Video: Defense Attorney Paul Batista ’70 on the George Zimmerman Murder Trial (CBS News)

Criminal defense attorney Paul Batista ’70 appeared on the early morning news program CBS News Up to the Minute, discussing the George Zimmerman murder trial underway in Sanford, Fla. Watch the clip to learn why Batista says he’d be surprised if the trial resulted in a second-degree murder conviction for Zimmerman. Read more about Paul Batista.


  1. Dale Tomlinson says:

    While I cannot disagree with Paul’s analysis, I think it is a sad statement on our society that the silly “stand your ground law” in Florida has led to this (and probably others, less well known). The irony is that Martin, in fact, was standing his ground and had the right — under the Florida law, as I understand it — to defend himself against the instigator, Zimmerman. He was being followed, possibly accosted verbally, felt threatened by Zimmerman, and turned on him, standing his ground, to coin a phrase. Without Zimmerman’s actions, nothing would have transpired. Also, if you are in a fist fight, the proportionality of using a gun escapes me, especially after the one with the gun “started it”. It is quite likely that once Martin had him down, he had noticed the gun, and was in a position of riding the tiger, so to speak. He was afraid to turn Zimmerman loose at that point, so the tussle progressed to the killing; but which of the two should really be covered under the stand-your-ground law? The law itself is the problem, along with the presence of the gun, in this case.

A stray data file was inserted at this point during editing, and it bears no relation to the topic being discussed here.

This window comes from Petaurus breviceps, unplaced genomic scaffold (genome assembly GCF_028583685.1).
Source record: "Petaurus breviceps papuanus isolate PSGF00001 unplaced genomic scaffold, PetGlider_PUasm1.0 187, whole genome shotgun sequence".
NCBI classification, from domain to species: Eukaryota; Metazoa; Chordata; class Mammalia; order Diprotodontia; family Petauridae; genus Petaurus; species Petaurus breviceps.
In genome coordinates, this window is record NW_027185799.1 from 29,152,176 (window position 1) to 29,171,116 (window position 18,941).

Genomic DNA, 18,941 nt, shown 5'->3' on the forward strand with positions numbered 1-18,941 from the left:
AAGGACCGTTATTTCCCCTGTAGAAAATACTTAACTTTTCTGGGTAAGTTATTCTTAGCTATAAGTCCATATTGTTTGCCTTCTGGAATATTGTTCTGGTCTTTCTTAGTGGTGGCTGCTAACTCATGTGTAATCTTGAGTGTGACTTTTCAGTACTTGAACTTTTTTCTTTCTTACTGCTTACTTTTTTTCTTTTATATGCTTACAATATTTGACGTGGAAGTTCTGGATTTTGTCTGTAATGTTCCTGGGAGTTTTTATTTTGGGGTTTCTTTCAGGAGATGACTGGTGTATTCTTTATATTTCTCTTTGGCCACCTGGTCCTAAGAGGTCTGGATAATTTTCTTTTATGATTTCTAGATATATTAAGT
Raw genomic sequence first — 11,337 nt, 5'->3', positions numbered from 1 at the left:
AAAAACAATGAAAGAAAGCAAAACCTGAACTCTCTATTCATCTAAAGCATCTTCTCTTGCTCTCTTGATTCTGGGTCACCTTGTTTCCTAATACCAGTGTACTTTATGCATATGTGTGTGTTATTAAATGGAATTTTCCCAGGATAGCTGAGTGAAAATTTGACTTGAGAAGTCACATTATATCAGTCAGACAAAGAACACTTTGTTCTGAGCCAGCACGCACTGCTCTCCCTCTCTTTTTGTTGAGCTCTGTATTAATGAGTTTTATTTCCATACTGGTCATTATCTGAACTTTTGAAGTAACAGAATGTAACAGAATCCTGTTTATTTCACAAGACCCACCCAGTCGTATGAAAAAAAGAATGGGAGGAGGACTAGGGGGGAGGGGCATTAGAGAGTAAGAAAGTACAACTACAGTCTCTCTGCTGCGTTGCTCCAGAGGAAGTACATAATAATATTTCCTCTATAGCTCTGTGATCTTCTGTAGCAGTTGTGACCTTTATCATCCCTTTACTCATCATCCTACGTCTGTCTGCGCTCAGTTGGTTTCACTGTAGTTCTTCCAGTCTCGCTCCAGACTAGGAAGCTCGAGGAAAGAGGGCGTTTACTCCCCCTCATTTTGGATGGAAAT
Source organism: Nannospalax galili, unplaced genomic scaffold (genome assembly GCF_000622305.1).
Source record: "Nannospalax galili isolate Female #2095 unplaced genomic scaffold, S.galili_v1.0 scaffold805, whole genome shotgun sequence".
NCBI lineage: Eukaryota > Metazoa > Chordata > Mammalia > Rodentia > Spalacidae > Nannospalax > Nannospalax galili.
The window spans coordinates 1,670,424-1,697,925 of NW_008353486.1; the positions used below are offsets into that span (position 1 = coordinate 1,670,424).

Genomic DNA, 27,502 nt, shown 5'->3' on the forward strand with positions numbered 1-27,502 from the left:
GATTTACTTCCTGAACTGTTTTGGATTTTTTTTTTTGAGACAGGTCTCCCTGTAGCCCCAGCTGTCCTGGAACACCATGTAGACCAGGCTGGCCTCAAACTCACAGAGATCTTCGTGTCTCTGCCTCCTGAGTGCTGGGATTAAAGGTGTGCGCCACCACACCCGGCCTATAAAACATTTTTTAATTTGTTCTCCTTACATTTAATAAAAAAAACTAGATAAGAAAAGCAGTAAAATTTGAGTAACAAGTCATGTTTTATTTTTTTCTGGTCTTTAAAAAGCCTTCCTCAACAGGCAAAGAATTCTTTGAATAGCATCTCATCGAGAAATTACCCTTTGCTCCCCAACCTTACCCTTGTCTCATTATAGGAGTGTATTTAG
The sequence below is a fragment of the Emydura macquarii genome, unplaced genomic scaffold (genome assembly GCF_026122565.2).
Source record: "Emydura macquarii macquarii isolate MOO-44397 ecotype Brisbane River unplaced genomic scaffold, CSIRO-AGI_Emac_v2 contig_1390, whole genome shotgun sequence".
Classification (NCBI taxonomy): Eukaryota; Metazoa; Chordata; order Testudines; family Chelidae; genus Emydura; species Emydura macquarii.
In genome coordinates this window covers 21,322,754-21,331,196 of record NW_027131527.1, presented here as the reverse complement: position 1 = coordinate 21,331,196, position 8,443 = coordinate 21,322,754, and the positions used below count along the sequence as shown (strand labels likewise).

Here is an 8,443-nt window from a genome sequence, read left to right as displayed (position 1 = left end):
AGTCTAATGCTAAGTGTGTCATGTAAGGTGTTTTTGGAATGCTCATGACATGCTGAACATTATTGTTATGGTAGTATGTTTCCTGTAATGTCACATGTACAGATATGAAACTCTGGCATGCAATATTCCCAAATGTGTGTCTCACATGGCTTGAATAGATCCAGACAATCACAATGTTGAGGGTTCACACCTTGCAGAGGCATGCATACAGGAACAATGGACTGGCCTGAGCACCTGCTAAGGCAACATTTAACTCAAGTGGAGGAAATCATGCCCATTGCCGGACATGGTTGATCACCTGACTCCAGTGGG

For my part, I’d be more comfortable with a Martin in my neighborhood than a gun-toting clown like Zimmerman.

  2. Steven Plourde says:

    I agree with Paul’s analysis that the defense has presented a masterful case and wonder what will “hit the fan” when George Zimmerman is acquitted based on the evidence presented. It is a sad statement on our society that this case ever went to trial after the “special prosecutor” had a prayer vigil with Trayvon Martin’s family.

    As Paul pointed out, the investigators and local prosecutors did not want to go to trial. It is an even sadder statement about our society that there will be riots after Zimmerman is acquitted of a weak criminal charge that got to court ONLY through political pressure.

  3. Dan Sacco says:

    Very well said. I agree.

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